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Seeds, Hope and the Benevolent Universe Premise

by John Young

Today I planted seeds. There is still a foot of snow on the ground, torrential rains have flooded out roads and we got an inch of sleet last night. Still, today, I planted seeds. I planted them indoors in little containers and put them under close fluorescent lights.

Why?

Because I know that even though the weather today is taciturn; in six weeks it will be smiling on the transplants as I place them in the tilled earth. Planting the seeds now, means I will have the transplants later. And I know that given proper care, those transplants will bring me vital sustenance.

Is it hope that leads me to plant those seeds today? No, it is not. Hope is not required. All that is required is the ability to visualize a value that I wish manifested in the future; and take rational action today that, based upon knowledge of nature, is most likely to lead to that value.

This is the core of the idea of a Benevolent Universe. The Benevolent Universe Premise is NOT the belief in a universe that is benevolent in and of itself. Rather, it is a belief in a universe in which the laws of cause and effect apply; such that an effect can be manifested through creation of its cause. In other words, a benevolent universe is one in which knowledge, reason and foreseeing outcomes is rewarded whereas ignorance, whims and lack of foresight are punished.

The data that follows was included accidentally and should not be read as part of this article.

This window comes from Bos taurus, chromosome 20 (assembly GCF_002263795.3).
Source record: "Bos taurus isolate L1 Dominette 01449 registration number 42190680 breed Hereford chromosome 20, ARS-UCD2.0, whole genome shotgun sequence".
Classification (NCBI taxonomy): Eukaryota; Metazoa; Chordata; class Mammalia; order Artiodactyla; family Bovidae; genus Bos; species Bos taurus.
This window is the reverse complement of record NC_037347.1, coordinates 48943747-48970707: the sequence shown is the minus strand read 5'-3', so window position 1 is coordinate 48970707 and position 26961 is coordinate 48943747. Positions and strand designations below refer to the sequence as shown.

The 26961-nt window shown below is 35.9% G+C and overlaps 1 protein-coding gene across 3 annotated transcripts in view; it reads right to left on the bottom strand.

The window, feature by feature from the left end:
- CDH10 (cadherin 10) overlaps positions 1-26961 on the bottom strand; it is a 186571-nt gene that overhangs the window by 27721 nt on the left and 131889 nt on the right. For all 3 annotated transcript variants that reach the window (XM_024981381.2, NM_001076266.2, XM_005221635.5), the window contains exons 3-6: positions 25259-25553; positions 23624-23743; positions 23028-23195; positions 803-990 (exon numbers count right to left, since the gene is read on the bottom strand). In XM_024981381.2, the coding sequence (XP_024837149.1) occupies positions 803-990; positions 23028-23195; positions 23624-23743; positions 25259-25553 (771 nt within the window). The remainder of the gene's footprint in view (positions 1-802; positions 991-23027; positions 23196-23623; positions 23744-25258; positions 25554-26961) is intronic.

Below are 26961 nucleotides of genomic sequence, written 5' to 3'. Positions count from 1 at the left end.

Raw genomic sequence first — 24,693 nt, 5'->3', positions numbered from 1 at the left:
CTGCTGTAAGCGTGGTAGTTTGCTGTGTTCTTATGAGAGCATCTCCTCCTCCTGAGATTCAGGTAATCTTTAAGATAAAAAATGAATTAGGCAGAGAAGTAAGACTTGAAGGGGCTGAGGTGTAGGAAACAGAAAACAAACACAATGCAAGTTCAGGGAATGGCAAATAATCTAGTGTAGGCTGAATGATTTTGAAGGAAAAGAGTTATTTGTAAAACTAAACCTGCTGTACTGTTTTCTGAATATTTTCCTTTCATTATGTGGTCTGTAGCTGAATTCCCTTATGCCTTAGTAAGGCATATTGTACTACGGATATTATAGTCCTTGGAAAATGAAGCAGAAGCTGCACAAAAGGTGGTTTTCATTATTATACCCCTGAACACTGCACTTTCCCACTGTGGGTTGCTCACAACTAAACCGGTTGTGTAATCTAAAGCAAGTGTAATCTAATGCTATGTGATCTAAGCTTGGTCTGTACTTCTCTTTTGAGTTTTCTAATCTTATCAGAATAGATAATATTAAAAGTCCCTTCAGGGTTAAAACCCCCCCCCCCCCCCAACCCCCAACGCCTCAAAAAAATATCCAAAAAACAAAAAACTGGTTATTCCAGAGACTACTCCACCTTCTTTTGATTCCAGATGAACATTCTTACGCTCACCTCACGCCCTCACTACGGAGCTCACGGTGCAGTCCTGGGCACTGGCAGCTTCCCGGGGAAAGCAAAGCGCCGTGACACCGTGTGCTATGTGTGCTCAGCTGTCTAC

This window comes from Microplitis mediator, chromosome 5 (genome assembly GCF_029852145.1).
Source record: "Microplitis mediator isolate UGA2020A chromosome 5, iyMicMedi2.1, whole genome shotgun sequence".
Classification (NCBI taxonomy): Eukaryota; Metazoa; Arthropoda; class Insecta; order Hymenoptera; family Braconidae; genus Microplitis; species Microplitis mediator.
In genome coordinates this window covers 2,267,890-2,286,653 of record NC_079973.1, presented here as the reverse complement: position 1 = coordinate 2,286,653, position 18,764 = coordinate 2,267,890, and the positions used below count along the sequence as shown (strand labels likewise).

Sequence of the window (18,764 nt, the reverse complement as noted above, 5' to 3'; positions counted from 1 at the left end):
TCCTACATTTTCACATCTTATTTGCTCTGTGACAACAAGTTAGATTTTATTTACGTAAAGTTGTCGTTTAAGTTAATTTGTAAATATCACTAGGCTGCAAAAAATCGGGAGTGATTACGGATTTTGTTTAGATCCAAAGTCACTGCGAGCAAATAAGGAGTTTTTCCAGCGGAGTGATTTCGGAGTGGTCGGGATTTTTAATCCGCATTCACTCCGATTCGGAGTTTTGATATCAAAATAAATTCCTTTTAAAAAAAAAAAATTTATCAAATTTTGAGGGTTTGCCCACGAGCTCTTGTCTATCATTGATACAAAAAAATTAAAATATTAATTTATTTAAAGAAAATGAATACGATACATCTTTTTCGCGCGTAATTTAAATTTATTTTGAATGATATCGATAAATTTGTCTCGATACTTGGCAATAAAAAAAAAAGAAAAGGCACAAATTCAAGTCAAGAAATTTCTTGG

So today I planted seeds, not because of hope; but as an application of reason and knowledge in pursuit of values.

There is a lesson here.

2010 will be the last year in which the majority of Americans born are of our genotype. It is a preliminary tipping point that our current President aims to cement through offering illegal immigrants amnesty and even the right to vote. Such a move, if successful, will irrevocably create an environment in which our economic system will be socialist and it will not be reversible any longer through democracy.

This situation is rather dire, because it is a harbinger of the effectual removal of an entire race of people from the planet. No matter where you stand in the political continuum; the removal of an entire race from the planet, no matter the means, is genocide. And when it is an actual planned result of public policy; it is evil.

But how are we to counteract this evil? Hope? No. Through the application of knowledge, reason and foresight.

March 15, 2010 at 2:08 am 12 comments

Thanksgiving Morning